Our Town downtown
May 14, 2007
Adding food to the videos we rented in our sleepy suburb on weekends seemed like a decent way to enhance the experience, in high school. Bruce Lee met takeout from Happy Wok. “Donnie Brasco” was accompanied by plates of pasta. But it didn’t last beyond the second of such two-dork film festivals.
But The Chowdown, a food-media event with a slightly higher profile, had several runs before friends and co-founders, DJ/designer Joe Encarnacion and Flavorpill editor Anna Balkrishna, brought it East with them when they moved here.
The first New York Chowdown took place last month at APT in the Meatpacking District, and paired Little Owl chef Joey Campanaro with DJ Brennan Green.
The second Chowdown brought Kampuchea chef Ratha Chau together with DJ James F!@#$%^ Friedman, for a night of Cambodian street food and back-alley New York electro and techno.
How did you come up with this concept?
A little over a year ago, we started having a dinner party in my apartment [in San Francisco]. It was mostly just an excuse to hang out with a lot of our DJ friends out there, and to record their mixes. I’m kind of a music hoarder, so I like to collect a lot of music and things that are specifically mixed for certain occasions. It was pretty quaint back in San Francisco. It was a very intimate vibe. It was a dinner party and us just kind of bullshitting on the mike. But, when we posted the mixes online and started kind of promoting it, we had a really great response, you know, hundreds of hits a day. And people really liked the mixes and the vibe we were going for – this impromptu kind of radio show, dinner party thing.
So, when I came out here, Justin Carter from APT happened to get a hold of me through The Chowdown Web site, and he said ‘hey, let’s get it going here. And let’s boost the production value. Let’s bring in some good chefs.’
Can you compare it to San Francisco in terms of music?
In a lot of ways they’re similar. San Francisco, the only difference is it’s like a small town. There’s a lot of [kinds] of different music out there, but it’s very similar. There’s hip hop DJs, there’s electronic DJs. In San Francisco, I was definitely more immersed in the electronic music scene. It just so happened that all my friends out there spun that type of music. Out here, you get a way larger city, a lot more diverse kind of tastes.
What types of DJ music are popular here, right now?
The New York fixtures [are] like from the DFA [Records] camp and pretty much anything coming out of France right now. But the point of being a DJ is to develop your own sound, and when you’re just paying attention to what’s popular, it’s very hard to do that.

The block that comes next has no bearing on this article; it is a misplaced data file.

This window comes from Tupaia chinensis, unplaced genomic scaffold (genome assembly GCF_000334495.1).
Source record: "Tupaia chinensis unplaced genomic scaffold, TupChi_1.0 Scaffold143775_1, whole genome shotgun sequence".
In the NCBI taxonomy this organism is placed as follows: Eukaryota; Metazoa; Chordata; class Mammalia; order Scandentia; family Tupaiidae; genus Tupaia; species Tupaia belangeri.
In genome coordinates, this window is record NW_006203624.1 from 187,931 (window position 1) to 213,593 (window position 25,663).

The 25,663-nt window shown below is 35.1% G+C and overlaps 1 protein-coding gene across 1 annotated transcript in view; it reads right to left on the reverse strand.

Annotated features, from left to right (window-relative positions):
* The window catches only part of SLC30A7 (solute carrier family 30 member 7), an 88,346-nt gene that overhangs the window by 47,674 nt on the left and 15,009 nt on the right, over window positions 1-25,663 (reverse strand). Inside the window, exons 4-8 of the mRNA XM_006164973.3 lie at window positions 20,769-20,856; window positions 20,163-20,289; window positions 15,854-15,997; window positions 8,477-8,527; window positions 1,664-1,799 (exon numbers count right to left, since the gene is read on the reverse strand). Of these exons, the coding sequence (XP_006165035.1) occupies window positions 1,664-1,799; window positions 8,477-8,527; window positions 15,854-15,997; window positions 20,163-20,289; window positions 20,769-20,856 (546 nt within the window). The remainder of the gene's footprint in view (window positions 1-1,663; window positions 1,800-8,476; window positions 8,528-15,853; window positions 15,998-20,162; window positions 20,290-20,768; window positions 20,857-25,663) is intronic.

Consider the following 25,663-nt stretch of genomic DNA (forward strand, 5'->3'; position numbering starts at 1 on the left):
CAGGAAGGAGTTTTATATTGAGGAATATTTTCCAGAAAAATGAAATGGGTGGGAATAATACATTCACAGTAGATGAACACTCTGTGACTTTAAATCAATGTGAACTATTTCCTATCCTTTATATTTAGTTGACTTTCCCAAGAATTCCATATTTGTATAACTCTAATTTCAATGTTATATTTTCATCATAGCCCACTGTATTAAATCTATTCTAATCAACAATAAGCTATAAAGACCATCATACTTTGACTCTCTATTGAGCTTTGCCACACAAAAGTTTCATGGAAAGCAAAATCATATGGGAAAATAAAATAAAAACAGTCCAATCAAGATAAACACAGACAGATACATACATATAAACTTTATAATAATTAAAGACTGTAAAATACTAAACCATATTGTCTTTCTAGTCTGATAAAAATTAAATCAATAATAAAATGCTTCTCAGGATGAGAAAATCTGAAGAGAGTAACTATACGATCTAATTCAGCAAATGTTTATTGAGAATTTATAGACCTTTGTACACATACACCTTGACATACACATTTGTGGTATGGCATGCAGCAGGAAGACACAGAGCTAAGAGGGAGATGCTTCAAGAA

How do select the type of music and the chef for a Chowdown?
I think, in general, electronic music, dance music or DJ-type music is you know, a little bit of a stretch if you try to pair it with food. But then again, these are two of the things that kind of seemingly go together, just because people obsess about both of these things, constantly, like me. So we try to do a regional theme or like, let’s say Chicago house and Chicago old school acid classics. Next month we’re having a kind of dirty south, soul food pairing. And maybe, I don’t know, German techno versus German foods, schnitzel (laughs) or whatever. It’s all in good fun. We’re not trying to really push the theme that much. But any kind of ties we can kind of use as fodder for the little radio show is always fun.
What is the radio show about?
You can download the little podcast. Basically, we just record the whole event. It’s us hosting the thing. It’s me as kind of the MC, and Anna as the hostess, like I said, just bullshitting on the mike while these guys play music. And we’re not formally trained radio DJs. But, we can get on there and just talk about the food, talk about the DJs, talk about the tracks, just talk about the vibe. And we encourage people to get up maybe, on the mike, if they have something clever to say. But, at the same time, it’s not an open mike night. We still want to have the music be the forefront of the quote unquote radio show, the podcasts.
Are the chefs preparing things that wouldn’t ordinarily appear on the menus of their restaurants?
Generally we pick the musical theme first and then see if the chef is into it. And if they are, we have a good event. Generally, it’s good because both food and music are an easy sell to DJs. We can get DJs to come in easy, because like ‘hey, free meal,’ you know?
Do the chefs get paid?
We pay the chefs a little bit. It’s nothing substantial. We give them a fixed budget for themselves and for food. Truthfully, we’re not making any money. This is just all for the fun.